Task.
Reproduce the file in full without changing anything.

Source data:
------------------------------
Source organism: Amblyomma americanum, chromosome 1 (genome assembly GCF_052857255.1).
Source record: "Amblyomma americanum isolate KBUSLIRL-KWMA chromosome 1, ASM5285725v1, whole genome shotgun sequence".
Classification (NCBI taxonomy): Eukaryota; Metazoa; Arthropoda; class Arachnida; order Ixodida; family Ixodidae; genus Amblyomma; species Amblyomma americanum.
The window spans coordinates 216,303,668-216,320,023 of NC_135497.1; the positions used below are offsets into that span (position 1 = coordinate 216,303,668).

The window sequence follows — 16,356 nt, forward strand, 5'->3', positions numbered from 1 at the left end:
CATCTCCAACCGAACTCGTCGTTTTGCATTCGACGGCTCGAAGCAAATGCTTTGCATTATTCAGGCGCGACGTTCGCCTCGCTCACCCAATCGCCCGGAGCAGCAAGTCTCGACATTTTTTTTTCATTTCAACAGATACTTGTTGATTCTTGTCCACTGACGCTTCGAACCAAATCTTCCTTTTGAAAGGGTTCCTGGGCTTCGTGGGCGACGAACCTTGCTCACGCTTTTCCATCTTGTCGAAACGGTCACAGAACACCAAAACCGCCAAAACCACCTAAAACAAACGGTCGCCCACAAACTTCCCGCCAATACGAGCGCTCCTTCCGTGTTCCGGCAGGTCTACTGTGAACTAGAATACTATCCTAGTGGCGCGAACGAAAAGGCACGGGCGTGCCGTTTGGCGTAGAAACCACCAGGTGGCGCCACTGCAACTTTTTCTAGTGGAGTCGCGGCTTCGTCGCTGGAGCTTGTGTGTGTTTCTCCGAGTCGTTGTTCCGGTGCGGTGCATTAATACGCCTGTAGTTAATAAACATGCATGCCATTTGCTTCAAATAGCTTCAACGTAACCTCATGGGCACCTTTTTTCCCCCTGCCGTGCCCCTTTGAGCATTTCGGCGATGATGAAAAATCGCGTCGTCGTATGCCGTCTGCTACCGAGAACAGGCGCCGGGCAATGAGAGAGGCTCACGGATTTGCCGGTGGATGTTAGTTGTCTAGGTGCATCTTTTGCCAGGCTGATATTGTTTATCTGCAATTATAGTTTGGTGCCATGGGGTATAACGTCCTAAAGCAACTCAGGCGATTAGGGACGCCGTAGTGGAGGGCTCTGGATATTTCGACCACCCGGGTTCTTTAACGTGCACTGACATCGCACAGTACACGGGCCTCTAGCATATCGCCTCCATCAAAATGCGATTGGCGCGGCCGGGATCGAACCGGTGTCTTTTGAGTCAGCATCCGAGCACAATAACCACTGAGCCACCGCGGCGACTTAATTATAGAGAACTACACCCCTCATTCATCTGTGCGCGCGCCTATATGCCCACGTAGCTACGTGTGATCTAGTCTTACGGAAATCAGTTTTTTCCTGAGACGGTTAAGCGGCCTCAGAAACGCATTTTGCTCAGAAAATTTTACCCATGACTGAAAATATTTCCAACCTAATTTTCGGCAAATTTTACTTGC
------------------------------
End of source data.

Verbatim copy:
Source organism: Amblyomma americanum, chromosome 1 (genome assembly GCF_052857255.1).
Source record: "Amblyomma americanum isolate KBUSLIRL-KWMA chromosome 1, ASM5285725v1, whole genome shotgun sequence".
Classification (NCBI taxonomy): Eukaryota; Metazoa; Arthropoda; class Arachnida; order Ixodida; family Ixodidae; genus Amblyomma; species Amblyomma americanum.
The window spans coordinates 216,303,668-216,320,023 of NC_135497.1; the positions used below are offsets into that span (position 1 = coordinate 216,303,668).

The window sequence follows — 16,356 nt, forward strand, 5'->3', positions numbered from 1 at the left end:
CATCTCCAACCGAACTCGTCGTTTTGCATTCGACGGCTCGAAGCAAATGCTTTGCATTATTCAGGCGCGACGTTCGCCTCGCTCACCCAATCGCCCGGAGCAGCAAGTCTCGACATTTTTTTTTCATTTCAACAGATACTTGTTGATTCTTGTCCACTGACGCTTCGAACCAAATCTTCCTTTTGAAAGGGTTCCTGGGCTTCGTGGGCGACGAACCTTGCTCACGCTTTTCCATCTTGTCGAAACGGTCACAGAACACCAAAACCGCCAAAACCACCTAAAACAAACGGTCGCCCACAAACTTCCCGCCAATACGAGCGCTCCTTCCGTGTTCCGGCAGGTCTACTGTGAACTAGAATACTATCCTAGTGGCGCGAACGAAAAGGCACGGGCGTGCCGTTTGGCGTAGAAACCACCAGGTGGCGCCACTGCAACTTTTTCTAGTGGAGTCGCGGCTTCGTCGCTGGAGCTTGTGTGTGTTTCTCCGAGTCGTTGTTCCGGTGCGGTGCATTAATACGCCTGTAGTTAATAAACATGCATGCCATTTGCTTCAAATAGCTTCAACGTAACCTCATGGGCACCTTTTTTCCCCCTGCCGTGCCCCTTTGAGCATTTCGGCGATGATGAAAAATCGCGTCGTCGTATGCCGTCTGCTACCGAGAACAGGCGCCGGGCAATGAGAGAGGCTCACGGATTTGCCGGTGGATGTTAGTTGTCTAGGTGCATCTTTTGCCAGGCTGATATTGTTTATCTGCAATTATAGTTTGGTGCCATGGGGTATAACGTCCTAAAGCAACTCAGGCGATTAGGGACGCCGTAGTGGAGGGCTCTGGATATTTCGACCACCCGGGTTCTTTAACGTGCACTGACATCGCACAGTACACGGGCCTCTAGCATATCGCCTCCATCAAAATGCGATTGGCGCGGCCGGGATCGAACCGGTGTCTTTTGAGTCAGCATCCGAGCACAATAACCACTGAGCCACCGCGGCGACTTAATTATAGAGAACTACACCCCTCATTCATCTGTGCGCGCGCCTATATGCCCACGTAGCTACGTGTGATCTAGTCTTACGGAAATCAGTTTTTTCCTGAGACGGTTAAGCGGCCTCAGAAACGCATTTTGCTCAGAAAATTTTACCCATGACTGAAAATATTTCCAACCTAATTTTCGGCAAATTTTACTTGC